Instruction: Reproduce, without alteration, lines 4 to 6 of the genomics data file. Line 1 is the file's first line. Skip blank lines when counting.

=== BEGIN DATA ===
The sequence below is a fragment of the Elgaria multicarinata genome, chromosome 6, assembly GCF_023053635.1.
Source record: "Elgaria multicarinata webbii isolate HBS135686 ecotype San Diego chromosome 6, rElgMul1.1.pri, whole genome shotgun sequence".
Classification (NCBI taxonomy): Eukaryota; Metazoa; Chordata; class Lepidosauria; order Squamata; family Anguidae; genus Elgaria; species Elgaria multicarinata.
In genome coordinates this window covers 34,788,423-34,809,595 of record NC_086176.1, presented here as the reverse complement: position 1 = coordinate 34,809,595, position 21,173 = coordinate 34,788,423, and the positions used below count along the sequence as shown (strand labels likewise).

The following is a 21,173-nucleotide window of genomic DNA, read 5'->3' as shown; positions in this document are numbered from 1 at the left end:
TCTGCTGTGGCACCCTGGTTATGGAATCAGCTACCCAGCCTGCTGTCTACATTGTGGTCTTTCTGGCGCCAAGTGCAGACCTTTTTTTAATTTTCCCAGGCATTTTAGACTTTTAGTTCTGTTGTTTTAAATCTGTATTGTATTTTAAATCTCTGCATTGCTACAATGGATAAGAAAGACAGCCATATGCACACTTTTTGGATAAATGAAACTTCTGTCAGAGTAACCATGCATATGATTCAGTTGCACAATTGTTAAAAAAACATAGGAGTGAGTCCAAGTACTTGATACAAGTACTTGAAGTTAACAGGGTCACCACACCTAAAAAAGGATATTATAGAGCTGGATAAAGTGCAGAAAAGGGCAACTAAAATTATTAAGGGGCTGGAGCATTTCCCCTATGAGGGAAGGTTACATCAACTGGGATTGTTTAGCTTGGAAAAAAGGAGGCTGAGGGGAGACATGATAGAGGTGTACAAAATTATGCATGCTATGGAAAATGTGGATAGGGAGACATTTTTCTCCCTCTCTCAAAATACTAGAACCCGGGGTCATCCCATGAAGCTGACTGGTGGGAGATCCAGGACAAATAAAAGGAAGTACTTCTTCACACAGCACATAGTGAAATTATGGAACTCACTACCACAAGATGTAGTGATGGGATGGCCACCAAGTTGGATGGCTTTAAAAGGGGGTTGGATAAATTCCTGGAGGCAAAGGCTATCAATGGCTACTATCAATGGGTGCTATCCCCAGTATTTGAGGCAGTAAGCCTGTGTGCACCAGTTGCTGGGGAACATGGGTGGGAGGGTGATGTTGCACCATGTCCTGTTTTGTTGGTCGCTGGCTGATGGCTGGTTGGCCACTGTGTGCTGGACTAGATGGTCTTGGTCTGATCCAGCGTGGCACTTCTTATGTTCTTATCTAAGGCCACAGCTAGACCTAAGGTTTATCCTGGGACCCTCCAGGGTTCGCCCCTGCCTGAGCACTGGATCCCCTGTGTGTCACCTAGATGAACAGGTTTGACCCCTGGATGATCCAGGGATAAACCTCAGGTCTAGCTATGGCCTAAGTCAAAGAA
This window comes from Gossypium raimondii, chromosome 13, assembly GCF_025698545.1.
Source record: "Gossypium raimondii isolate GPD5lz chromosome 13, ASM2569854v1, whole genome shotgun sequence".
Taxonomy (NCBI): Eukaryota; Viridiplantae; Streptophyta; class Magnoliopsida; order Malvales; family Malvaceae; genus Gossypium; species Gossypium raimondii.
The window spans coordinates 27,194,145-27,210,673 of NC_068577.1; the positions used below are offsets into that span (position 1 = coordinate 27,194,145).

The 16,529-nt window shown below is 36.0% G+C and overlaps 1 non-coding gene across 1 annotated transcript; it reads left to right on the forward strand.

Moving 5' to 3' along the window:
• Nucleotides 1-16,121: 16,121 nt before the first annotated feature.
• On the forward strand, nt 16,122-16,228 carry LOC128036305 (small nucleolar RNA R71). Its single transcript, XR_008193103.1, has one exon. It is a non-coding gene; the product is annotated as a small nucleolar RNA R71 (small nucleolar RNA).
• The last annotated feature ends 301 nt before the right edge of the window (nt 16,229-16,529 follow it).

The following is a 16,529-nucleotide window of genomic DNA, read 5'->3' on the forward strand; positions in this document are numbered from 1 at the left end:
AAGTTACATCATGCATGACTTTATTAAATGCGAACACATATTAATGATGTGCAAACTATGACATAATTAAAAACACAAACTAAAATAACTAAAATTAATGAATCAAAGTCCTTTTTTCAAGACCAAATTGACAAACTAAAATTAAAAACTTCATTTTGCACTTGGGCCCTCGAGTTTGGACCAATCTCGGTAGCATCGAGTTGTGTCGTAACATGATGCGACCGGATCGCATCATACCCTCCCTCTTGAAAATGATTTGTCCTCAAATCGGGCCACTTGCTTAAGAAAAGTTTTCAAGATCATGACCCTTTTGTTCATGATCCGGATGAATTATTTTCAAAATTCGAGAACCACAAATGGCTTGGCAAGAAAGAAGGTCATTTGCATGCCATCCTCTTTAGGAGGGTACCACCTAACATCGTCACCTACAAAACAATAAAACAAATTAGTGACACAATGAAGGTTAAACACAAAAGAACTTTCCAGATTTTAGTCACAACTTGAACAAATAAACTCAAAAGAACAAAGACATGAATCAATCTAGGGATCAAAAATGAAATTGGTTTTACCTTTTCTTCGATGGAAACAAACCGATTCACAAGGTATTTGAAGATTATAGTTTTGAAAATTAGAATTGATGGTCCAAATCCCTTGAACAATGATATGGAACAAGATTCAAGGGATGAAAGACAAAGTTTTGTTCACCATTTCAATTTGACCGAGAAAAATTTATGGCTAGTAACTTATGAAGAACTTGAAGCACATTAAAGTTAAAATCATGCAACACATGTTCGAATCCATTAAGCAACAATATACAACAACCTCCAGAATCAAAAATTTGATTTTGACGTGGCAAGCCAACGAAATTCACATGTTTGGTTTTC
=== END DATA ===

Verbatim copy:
In genome coordinates this window covers 34,788,423-34,809,595 of record NC_086176.1, presented here as the reverse complement: position 1 = coordinate 34,809,595, position 21,173 = coordinate 34,788,423, and the positions used below count along the sequence as shown (strand labels likewise).

The following is a 21,173-nucleotide window of genomic DNA, read 5'->3' as shown; positions in this document are numbered from 1 at the left end:
TCTGCTGTGGCACCCTGGTTATGGAATCAGCTACCCAGCCTGCTGTCTACATTGTGGTCTTTCTGGCGCCAAGTGCAGACCTTTTTTTAATTTTCCCAGGCATTTTAGACTTTTAGTTCTGTTGTTTTAAATCTGTATTGTATTTTAAATCTCTGCATTGCTACAATGGATAAGAAAGACAGCCATATGCACACTTTTTGGATAAATGAAACTTCTGTCAGAGTAACCATGCATATGATTCAGTTGCACAATTGTTAAAAAAACATAGGAGTGAGTCCAAGTACTTGATACAAGTACTTGAAGTTAACAGGGTCACCACACCTAAAAAAGGATATTATAGAGCTGGATAAAGTGCAGAAAAGGGCAACTAAAATTATTAAGGGGCTGGAGCATTTCCCCTATGAGGGAAGGTTACATCAACTGGGATTGTTTAGCTTGGAAAAAAGGAGGCTGAGGGGAGACATGATAGAGGTGTACAAAATTATGCATGCTATGGAAAATGTGGATAGGGAGACATTTTTCTCCCTCTCTCAAAATACTAGAACCCGGGGTCATCCCATGAAGCTGACTGGTGGGAGATCCAGGACAAATAAAAGGAAGTACTTCTTCACACAGCACATAGTGAAATTATGGAACTCACTACCACAAGATGTAGTGATGGGATGGCCACCAAGTTGGATGGCTTTAAAAGGGGGTTGGATAAATTCCTGGAGGCAAAGGCTATCAATGGCTACTATCAATGGGTGCTATCCCCAGTATTTGAGGCAGTAAGCCTGTGTGCACCAGTTGCTGGGGAACATGGGTGGGAGGGTGATGTTGCACCATGTCCTGTTTTGTTGGTCGCTGGCTGATGGCTGGTTGGCCACTGTGTGCTGGACTAGATGGTCTTGGTCTGATCCAGCGTGGCACTTCTTATGTTCTTATCTAAGGCCACAGCTAGACCTAAGGTTTATCCTGGGACCCTCCAGGGTTCGCCCCTGCCTGAGCACTGGATCCCCTGTGTGTCACCTAGATGAACAGGTTTGACCCCTGGATGATCCAGGGATAAACCTCAGGTCTAGCTATGGCCTAAGTCAAAGAA